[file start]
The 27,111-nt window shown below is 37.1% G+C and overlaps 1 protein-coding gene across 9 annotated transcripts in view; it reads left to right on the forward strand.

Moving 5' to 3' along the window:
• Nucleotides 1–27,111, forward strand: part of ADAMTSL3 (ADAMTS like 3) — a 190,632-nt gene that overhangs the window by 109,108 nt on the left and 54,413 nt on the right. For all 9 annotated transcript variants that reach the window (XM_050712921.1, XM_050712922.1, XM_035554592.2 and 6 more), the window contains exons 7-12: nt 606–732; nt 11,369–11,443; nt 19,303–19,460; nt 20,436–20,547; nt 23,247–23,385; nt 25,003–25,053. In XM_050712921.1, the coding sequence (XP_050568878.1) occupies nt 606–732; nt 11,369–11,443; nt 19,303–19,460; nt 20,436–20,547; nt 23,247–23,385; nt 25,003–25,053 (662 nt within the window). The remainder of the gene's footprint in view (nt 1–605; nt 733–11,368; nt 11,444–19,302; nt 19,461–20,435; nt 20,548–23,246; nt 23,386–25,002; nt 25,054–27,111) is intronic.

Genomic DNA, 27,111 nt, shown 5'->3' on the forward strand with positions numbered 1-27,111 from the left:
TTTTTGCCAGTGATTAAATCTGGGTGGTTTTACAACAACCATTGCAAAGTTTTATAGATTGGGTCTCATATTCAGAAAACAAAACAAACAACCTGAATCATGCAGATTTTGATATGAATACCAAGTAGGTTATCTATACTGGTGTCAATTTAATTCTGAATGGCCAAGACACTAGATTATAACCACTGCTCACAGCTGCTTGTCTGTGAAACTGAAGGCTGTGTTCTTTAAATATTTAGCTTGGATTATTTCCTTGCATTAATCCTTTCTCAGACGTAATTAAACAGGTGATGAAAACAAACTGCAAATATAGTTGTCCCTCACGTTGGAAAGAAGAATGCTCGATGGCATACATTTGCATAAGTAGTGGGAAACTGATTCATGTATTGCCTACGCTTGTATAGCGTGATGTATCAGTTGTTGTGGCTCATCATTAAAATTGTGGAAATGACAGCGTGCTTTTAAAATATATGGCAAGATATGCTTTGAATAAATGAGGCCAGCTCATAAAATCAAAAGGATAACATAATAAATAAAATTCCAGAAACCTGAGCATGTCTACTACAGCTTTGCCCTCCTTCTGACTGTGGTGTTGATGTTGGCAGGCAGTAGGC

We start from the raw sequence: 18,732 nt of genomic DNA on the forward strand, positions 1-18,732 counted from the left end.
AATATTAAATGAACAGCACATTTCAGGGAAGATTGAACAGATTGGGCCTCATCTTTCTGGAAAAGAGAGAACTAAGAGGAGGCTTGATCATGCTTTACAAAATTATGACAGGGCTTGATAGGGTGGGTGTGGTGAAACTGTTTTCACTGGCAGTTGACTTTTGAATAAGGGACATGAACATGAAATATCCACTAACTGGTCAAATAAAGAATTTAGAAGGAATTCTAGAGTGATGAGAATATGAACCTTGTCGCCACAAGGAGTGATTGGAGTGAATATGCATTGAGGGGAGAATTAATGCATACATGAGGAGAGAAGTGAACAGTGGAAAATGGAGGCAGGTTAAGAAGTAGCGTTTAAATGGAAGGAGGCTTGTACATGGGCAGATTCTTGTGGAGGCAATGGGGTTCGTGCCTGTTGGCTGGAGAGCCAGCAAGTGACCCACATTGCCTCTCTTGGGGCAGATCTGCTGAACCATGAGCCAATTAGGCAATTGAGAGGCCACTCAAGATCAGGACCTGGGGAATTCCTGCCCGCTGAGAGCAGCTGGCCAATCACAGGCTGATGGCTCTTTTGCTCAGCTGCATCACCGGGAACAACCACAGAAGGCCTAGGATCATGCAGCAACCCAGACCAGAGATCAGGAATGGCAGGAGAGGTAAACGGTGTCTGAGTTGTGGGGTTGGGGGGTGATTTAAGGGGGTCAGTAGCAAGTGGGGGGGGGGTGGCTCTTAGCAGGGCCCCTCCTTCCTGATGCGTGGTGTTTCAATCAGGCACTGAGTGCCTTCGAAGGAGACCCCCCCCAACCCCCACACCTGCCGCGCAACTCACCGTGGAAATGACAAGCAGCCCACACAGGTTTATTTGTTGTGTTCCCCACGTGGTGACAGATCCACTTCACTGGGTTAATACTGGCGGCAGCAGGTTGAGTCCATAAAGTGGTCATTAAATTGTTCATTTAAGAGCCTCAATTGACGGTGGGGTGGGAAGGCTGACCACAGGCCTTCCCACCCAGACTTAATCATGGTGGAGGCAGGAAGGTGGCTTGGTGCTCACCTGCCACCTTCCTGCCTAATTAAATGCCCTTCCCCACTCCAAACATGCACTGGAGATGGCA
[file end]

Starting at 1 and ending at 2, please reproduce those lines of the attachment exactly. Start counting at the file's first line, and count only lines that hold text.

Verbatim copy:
The 27,111-nt window shown below is 37.1% G+C and overlaps 1 protein-coding gene across 9 annotated transcripts in view; it reads left to right on the forward strand.

Moving 5' to 3' along the window: